A prom breaks a color barrier
A school in Ashburn, Ga., holds its first prom where blacks and whites mingle to music from country to hip-hop.
They went to kindergarten together, sharing crayons and sleeping carpets, chocolate milk and peanut butter sandwiches. They navigated the treacherous waters of adolescence, laughing their way through disastrous first dates and drivers ed. They gossiped about teachers, cried over broken hearts, and struggled with algebra.Skip to next paragraph
Subscribe Today to the Monitor
For as long as Turner County High School's seniors can remember, they've always been together – black and white, rich and poor. And now less than a month from graduation, they wanted to be together one more time, experiencing one of high school's most sacred traditions: the prom.
In the process, their simple wish would shatter another time-honored tradition in Ashburn, Ga., and change history.
Although segregation ended in this farming community years ago, some say the old ways never truly died. And every spring, while schools around the country planned junior/senior proms, Turner County's parents and students planned two unofficial private proms – one for the white students, and one for the black.
Within the school's hallways, the parties weren't discussed. No posters were hung, no fliers distributed, no tickets sold. But everyone knew. It was so common that it was considered normal here in rural Georgia.
Because the parties are private, no one tracks the number of towns still holding separate proms, but most people here say fewer places seem to be continuing the practice. Still, Ashburn – population 4,400, home of the annual Fire Ant Festival, and the "world's largest peanut" monument – has clung stubbornly to tradition. Saturday night, that custom ended when 150 students gathered in Turner County Civic Center for the first school-sponsored, all-inclusive prom.
Mandy Alberson's eyes are shining as she inspects herself in the mirror at His and Hers Hairstyles in downtown Ashburn. Consulting a folded piece of paper, the senior, who is white, compares her tiara-topped tresses to the drawing in her hand. "Is this going to hold?" she wails to stylist Luana Moore. "It's gotta last 'til tomorrow morning for 'Good Morning America!' "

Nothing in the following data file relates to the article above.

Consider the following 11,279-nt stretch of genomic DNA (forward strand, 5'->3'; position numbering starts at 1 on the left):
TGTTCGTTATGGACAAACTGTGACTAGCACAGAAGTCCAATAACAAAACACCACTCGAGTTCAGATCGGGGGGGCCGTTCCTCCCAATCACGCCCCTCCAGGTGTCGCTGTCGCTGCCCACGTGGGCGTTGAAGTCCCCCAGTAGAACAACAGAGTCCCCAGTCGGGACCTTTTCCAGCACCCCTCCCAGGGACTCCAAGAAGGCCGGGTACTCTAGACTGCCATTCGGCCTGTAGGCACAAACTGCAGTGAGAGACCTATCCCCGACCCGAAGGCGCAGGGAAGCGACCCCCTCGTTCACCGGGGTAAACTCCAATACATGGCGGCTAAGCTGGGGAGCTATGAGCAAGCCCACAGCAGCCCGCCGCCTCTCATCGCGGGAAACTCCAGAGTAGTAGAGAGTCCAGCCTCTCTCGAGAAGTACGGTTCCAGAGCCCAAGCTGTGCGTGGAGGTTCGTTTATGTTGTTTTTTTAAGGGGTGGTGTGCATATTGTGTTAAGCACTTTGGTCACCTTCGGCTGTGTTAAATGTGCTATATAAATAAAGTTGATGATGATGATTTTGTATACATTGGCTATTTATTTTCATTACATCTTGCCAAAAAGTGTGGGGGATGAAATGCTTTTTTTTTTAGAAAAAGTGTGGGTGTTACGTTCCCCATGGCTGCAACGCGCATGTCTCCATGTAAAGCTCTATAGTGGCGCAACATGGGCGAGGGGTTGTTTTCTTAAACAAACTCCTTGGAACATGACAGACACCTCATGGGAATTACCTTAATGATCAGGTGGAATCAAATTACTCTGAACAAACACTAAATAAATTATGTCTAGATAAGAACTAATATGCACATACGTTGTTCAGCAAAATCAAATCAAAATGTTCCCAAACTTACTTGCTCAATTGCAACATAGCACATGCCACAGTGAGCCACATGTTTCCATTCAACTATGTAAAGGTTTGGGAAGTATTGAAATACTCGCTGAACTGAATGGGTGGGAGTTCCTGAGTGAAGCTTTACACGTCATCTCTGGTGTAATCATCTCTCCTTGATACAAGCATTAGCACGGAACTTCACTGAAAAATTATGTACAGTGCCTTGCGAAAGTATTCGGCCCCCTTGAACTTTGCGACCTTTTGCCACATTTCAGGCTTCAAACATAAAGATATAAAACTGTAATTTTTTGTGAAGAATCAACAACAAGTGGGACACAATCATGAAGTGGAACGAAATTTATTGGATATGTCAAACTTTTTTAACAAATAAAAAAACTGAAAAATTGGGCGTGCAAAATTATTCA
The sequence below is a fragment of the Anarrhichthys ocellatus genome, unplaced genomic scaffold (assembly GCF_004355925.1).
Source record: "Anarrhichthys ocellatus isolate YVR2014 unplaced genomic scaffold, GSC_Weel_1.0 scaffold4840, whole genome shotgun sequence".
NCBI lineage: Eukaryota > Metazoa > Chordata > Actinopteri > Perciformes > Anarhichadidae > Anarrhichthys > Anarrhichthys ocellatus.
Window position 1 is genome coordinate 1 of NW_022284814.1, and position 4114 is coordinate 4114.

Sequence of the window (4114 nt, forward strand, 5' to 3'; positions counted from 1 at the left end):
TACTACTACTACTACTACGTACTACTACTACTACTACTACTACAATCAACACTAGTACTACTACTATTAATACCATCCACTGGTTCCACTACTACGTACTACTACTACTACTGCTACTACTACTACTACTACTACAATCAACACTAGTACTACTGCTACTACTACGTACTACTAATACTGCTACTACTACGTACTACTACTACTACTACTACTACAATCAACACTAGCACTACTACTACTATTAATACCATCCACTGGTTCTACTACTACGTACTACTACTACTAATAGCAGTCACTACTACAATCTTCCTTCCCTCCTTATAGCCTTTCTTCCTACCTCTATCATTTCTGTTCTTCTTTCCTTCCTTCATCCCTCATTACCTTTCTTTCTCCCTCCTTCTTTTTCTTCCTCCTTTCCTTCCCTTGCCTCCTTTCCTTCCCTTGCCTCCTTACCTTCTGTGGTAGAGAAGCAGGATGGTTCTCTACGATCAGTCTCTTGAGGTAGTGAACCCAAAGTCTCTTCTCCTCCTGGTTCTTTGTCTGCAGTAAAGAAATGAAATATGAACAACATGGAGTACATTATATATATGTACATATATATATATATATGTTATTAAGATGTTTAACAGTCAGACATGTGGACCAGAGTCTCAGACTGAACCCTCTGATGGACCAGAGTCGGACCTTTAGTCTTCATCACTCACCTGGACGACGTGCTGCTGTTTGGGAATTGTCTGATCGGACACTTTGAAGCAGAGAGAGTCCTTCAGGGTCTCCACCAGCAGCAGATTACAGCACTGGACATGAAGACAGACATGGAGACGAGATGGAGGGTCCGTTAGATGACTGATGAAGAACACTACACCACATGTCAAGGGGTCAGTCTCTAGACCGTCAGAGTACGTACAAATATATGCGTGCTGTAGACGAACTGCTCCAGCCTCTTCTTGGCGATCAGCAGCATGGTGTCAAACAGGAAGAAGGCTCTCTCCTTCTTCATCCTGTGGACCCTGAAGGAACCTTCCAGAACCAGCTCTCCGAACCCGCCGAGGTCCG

The cellphone in her lap rings. It's James Hall, the senior class president, who is African-American. He's got his own problems. A television crew is following him everywhere he goes, and he's not sure if he and his date will be able to meet Mandy and her date at Applebee's after all. They'll meet up at the prom. "I love that boy," Mandy says, clicking the phone closed.
Giddy with excitement, she explains that she and James have been planning this night since middle school. Even then the two friends knew they wanted one prom for everyone. When the school year began, the four senior class officers – two black and two white – came to principal Chad Stone and asked for his support. To their surprise, the first-year administrator gave it, wholeheartedly, even agreeing to devote $5,000 of his discretionary funds to the cause.
James says that in the past the administration always said there wasn't enough student support for a prom. In fact, the choice was given to the students a few years ago and they voted it down. "They didn't let them know the benefits," James says as he paces outside New Mt. Olive Missionary Baptist Church, waiting for a second limousine to transport a growing number of black students to the prom in style. "It's a better memory this way. Wouldn't you rather remember it with your black and white friends?"